|Art by Rubén Castro|
Thursday, October 19, 2017
October has arrived at Apex Magazine and I have to admit, I keep expecting the month to be a bit…spookier than it’s shaping out to be. Which isn’t really a complaint, because what I’m getting instead are much subtler dark stories, full of atmosphere and a sort of suffocating oppression that sinks into every nook and cranny of these stories. We find a piece reimagining the fate of Hitler in powerful fashion, a story of performance and pain and destruction, a story of yearning and possibility and potential, and every a flash fiction with some suspect Salisbury Steak. So it’s a rather large issue of Apex, all told, and one that brings many different flavors of dark SFF. Some tinged with hope and others more heavily laced with despair and crushing need. So yeah, to the reviews!
Wednesday, October 18, 2017
Hey horror fans, it’s October, which means the specter of Halloween is out in full force and for Nightmare Magazine that means there’s a pair of gruesome little horror stories to enjoy. The pieces are very much concerned with the way that we tell stories, both the ways that we imagine horror and the ways that horror tinges even those stories we think of as innocent and pure. Both pieces look beneath the words we tell to find fresh terror and inventive hells for unwary readers to stumble into. These are some dark and deliciously affronting stories that don’t pull their punches. They hit and hit hard and force the reader to confront the depths of the human psyche in all its profound capacity for horror. To the reviews!
Tuesday, October 17, 2017
October’s GigaNotoSaurus brings a sort of paranormal Western longer novelette, with a whiff of ash and the taste of blood and coming violence. It’s a storm of a story, sweeping through the life of the main character and leaving nothing untouched. It’s a piece that explores the vast frontier that the American West used to represent, the potential or at least the hope of renewal and forgiveness. And yet it was all built on murder, and exploitation, and blood, and the story paints this place as incredibly dark, perilous, and toxic. It’s a wonderful take on the setting and genre, though, and before I give to much away, let’s get to the review!
Monday, October 16, 2017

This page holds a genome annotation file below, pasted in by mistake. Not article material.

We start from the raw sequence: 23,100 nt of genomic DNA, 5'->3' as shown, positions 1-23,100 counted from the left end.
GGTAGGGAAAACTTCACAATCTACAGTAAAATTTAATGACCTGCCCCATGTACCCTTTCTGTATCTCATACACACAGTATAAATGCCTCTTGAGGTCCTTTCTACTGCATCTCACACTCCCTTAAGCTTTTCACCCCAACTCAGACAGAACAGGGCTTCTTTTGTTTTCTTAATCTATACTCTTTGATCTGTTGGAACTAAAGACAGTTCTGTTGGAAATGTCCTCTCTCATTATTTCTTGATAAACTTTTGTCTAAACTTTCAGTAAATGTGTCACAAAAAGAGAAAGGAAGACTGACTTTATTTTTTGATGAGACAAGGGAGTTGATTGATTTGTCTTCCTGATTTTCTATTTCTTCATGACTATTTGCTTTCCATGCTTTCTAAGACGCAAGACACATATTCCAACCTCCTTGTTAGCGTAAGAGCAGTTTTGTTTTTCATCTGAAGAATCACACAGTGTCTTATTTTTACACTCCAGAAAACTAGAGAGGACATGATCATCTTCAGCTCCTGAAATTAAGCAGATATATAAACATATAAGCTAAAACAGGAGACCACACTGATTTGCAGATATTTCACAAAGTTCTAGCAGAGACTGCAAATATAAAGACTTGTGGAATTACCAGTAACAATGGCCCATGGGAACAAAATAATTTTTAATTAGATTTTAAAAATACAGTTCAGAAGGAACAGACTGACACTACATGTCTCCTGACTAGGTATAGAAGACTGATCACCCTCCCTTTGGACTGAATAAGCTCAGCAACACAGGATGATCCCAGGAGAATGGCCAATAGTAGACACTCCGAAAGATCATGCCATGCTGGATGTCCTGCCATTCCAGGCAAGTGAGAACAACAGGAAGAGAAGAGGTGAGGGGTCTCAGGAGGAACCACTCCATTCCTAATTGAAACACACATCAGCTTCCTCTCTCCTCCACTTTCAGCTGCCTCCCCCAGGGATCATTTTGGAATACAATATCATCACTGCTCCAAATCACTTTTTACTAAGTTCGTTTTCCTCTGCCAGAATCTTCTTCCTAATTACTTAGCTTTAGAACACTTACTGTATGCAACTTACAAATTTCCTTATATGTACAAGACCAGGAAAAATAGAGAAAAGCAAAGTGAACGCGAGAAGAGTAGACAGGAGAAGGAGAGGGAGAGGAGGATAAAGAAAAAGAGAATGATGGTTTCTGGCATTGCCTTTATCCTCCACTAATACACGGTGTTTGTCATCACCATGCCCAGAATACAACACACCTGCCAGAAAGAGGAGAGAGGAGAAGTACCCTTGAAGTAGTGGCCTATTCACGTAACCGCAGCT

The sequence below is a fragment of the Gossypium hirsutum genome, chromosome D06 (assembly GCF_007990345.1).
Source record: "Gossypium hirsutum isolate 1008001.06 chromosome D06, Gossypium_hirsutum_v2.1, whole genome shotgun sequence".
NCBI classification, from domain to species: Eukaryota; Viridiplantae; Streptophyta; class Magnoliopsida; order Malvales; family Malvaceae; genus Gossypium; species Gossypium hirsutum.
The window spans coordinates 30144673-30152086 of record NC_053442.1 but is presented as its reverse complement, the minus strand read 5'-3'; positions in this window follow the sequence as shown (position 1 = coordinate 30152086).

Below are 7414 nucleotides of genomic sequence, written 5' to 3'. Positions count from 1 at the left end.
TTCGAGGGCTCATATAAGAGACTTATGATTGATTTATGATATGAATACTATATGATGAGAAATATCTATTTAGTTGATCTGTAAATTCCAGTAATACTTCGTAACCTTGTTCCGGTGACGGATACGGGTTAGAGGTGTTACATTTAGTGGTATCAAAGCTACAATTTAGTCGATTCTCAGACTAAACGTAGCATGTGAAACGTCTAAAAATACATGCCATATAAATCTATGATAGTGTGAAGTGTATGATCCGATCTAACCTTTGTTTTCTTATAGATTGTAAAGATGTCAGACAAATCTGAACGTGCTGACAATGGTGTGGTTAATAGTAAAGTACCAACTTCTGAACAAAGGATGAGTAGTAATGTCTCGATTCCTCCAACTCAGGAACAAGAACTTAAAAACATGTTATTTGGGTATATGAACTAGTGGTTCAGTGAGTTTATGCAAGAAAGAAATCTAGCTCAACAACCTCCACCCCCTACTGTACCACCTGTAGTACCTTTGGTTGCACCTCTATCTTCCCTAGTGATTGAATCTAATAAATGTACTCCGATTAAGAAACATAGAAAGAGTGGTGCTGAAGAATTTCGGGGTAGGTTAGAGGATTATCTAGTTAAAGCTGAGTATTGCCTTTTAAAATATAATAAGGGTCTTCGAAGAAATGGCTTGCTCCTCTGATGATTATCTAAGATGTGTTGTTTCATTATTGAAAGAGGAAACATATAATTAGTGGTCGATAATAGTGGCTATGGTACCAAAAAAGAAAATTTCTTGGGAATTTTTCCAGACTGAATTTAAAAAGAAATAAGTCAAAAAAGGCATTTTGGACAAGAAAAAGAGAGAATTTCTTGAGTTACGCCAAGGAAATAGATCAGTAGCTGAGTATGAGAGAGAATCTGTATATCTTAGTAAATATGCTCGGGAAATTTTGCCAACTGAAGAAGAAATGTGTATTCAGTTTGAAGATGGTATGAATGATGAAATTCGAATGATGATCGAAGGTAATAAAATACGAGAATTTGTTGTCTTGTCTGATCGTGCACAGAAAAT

The October issue of Clarkesworld Magazine is a wonderful examination of isolation and change. In each of the stories, characters find themselves in situations that they didn’t really expect. Situations that push them away from people, into their own heads, their own regrets, and their own desires. Whether the setting is a world where squids have taken the oceans, or where a group of young people find themselves trapped beneath a sea, or a religious man and his ship of Greeks are stranded on a nomad planet, or a world where nanobots build endless cities of no one to inhabit—these are places defined by boundaries and decline. And the stories focus how, even in these settings, people find ways to connect to one another. Not always in the healthiest of ways, but in order to make sense of their lives and to try and find a way forward. For some, that forward isn’t possible, or is lost, or was a lie all along. They are not overly happy stories, but they possess a power and a beauty and I should really just get to the reviews!
|Art by Marianna Stelmach|
Friday, October 13, 2017
Strange Horizons is back to your regularly scheduled content now that the fund drive has been successful, which means two stories and two poems to kick off its October releases. The fiction, and perhaps a bit the issues in general, revolve around loss and around connections. Whether because of natural disaster or murder, the stories are about people who have been suddenly cut off from a person or people and forced to keep on going, to try and find a way forward to healing and hope. The situations vary widely, but the core of the stories remain the desire to reach out, and the ability of people to help other people to begin to overcome trauma and loss and start to make some positive change. So let's get to the reviews!
Thursday, October 12, 2017
Well, this wasn’t exactly the issue I was expecting from Flash Fiction Online in October, a month that’s normally reserved for tales of horror. Instead, there are three very nicely paired stories about relationships and the prospect of loss, grief, and despair. Each of the stories follows a narrator that is in danger of losing the person that they love. To illness or a call from beyond, they must navigate how to deal with the weight of that potential parting, needing to decided when it right to go out and pull their partner back into the light or whether it is more powerful, more right, to let them go, and try to find a way forward without them. Obviously there’s not always a choice in these sorts of things, and the stories explore what happens when the unthinkable happens, and what it means for those left behind. To the reviews!
|Art by Dario Bijelac|
Wednesday, October 11, 2017
Well Lightspeed is getting in on the novella game this month, with a sci-fantasy novella alongside two sci fi short stories. Which, the magazine does shine in the ways that it brings science fiction and fantasy together, which makes the new project in keeping with what I’ve come to expect and appreciate from Lightspeed. In my opinion, though, it’s the shorter works this month that stand out a little more, capturing setting with a present and pervasive darkness but also finding something bright within. A spot of kindness. A small connection. Of course, in all of these pieces the worlds revealed are not exactly kind, and find characters just trying to make their own way. Mostly, trying and failing. But there’s some beauty in the trying, and some hope that won’t be killed. So let’s get to reviewing!
|Art by Reiko Murakami|